AXA and Burges Salmon says new standards would be vital to better guess if a driver is liable for an accident during the ’handover’ of control
AXA and Burges Salmon have today called for better governing standards to be implemented for autonomous vehicles.
In a report on the ‘handover’ of control between the car and its driver, it is claimed it takes around three seconds for the driver to retake control, and current governing of the subject does not take that into account.
In the report, it says: “The current law expects the driver to be responsible for the vehicle at all times. This creates issues if there is a time lag in the driver regaining effective control after the vehicle has been driving autonomously.”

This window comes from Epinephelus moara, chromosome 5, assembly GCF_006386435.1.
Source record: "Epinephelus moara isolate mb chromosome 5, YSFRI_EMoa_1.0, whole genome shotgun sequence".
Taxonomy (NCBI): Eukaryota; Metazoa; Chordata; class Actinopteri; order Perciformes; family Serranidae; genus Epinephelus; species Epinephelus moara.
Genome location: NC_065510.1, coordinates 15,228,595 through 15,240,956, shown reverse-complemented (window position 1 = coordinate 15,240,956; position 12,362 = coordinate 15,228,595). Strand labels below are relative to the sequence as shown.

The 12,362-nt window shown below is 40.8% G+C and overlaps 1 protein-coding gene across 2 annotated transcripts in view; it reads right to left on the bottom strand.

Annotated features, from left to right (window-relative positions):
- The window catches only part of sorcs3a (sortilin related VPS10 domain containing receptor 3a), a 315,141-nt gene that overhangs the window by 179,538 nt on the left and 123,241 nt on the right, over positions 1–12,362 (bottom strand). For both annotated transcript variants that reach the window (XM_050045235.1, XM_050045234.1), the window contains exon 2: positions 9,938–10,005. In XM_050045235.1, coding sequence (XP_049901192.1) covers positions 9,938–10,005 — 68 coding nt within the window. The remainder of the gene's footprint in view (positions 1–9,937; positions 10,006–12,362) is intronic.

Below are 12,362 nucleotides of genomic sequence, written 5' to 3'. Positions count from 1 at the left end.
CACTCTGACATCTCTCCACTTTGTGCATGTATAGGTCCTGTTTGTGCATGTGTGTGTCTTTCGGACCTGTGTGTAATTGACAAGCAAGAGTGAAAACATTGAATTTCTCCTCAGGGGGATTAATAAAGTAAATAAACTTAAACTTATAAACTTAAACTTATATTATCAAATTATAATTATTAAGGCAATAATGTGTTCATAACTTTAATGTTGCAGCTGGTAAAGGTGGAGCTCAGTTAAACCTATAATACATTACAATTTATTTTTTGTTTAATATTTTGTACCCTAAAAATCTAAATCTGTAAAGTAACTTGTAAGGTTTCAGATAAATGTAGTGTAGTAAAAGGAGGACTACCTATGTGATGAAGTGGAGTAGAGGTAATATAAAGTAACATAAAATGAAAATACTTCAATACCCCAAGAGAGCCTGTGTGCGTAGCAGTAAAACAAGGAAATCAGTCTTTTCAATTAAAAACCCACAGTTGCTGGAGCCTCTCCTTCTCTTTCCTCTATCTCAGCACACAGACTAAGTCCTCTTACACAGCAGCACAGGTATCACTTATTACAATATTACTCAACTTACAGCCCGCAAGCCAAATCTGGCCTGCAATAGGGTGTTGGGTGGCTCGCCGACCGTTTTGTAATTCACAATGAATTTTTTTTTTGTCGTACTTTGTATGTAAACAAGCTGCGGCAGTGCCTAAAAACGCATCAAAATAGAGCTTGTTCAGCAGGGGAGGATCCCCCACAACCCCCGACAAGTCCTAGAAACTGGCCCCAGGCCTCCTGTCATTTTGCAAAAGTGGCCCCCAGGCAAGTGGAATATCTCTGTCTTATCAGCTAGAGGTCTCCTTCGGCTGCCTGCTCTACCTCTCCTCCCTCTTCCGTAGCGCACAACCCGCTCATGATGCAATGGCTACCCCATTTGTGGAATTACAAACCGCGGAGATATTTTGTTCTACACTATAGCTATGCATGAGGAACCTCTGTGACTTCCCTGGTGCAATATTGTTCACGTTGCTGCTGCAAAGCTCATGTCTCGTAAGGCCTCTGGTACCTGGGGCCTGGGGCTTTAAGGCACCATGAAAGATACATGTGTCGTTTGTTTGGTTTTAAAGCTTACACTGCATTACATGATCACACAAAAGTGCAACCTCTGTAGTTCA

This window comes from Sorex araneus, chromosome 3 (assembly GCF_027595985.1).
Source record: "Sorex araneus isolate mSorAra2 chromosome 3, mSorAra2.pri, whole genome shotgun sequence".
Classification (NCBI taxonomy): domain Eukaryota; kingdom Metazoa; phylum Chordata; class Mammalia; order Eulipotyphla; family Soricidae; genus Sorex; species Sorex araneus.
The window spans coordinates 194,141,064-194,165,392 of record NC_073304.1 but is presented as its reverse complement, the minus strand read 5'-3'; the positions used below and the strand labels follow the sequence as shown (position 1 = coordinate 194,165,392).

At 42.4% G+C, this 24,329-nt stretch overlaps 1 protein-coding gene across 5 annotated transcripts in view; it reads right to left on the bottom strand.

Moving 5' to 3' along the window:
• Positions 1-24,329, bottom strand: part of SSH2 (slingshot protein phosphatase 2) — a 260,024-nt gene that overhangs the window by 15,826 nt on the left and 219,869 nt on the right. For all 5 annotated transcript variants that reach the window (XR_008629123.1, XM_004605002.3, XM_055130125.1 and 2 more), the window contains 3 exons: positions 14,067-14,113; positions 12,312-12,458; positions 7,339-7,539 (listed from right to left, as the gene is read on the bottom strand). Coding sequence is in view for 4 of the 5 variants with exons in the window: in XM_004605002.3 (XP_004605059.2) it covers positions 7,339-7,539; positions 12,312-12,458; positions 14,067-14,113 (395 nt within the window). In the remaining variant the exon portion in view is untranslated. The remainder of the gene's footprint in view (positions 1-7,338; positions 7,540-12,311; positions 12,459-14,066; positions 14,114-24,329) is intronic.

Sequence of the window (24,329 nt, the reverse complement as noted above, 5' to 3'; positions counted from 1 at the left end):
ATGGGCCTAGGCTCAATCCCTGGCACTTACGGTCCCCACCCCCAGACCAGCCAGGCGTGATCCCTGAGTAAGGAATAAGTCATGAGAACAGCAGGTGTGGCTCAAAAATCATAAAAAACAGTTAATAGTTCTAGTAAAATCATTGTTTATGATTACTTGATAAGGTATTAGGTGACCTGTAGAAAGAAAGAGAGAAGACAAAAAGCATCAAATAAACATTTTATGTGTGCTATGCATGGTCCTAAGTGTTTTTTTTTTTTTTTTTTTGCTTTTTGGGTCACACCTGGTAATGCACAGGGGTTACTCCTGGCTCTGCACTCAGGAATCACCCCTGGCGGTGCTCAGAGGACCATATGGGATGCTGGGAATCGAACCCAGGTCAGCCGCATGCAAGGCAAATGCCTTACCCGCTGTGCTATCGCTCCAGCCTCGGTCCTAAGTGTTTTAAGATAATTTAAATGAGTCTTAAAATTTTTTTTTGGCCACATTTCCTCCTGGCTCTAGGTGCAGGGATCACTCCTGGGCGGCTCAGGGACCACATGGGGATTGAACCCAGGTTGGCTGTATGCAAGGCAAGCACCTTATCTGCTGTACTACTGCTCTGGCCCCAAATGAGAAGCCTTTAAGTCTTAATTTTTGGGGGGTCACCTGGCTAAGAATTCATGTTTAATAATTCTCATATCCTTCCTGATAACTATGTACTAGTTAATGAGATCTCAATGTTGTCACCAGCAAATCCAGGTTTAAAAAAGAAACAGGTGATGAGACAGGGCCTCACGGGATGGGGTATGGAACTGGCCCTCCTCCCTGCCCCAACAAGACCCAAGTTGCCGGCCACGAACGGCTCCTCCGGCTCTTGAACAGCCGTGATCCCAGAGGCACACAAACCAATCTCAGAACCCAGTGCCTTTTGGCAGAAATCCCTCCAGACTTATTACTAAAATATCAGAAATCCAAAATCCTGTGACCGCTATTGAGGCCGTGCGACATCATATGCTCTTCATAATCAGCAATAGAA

David Williams, technical director for AXA UK said: “AXA has supported the advent of driverless cars from the very beginning. It is exciting, through projects like VENTURER, to be at the forefront of a change that could have a profound, positive effect on society.
“People must understand, however, what the vehicles are capable of and, very importantly, what the law allows us to do (or not do) when travelling with them. Handover presents a complication for the basic liability model: how can we apportion responsibility between the human driver and the vehicle fairly?”
Chris Jackson, head of transport at Burges Salmon added: “Setting the boundaries of the driver and autonomous system liability will require a detailed understanding of how users interact with technology. Defining the parameters of handover is an important step in delivering the driverless experience which people will expect.”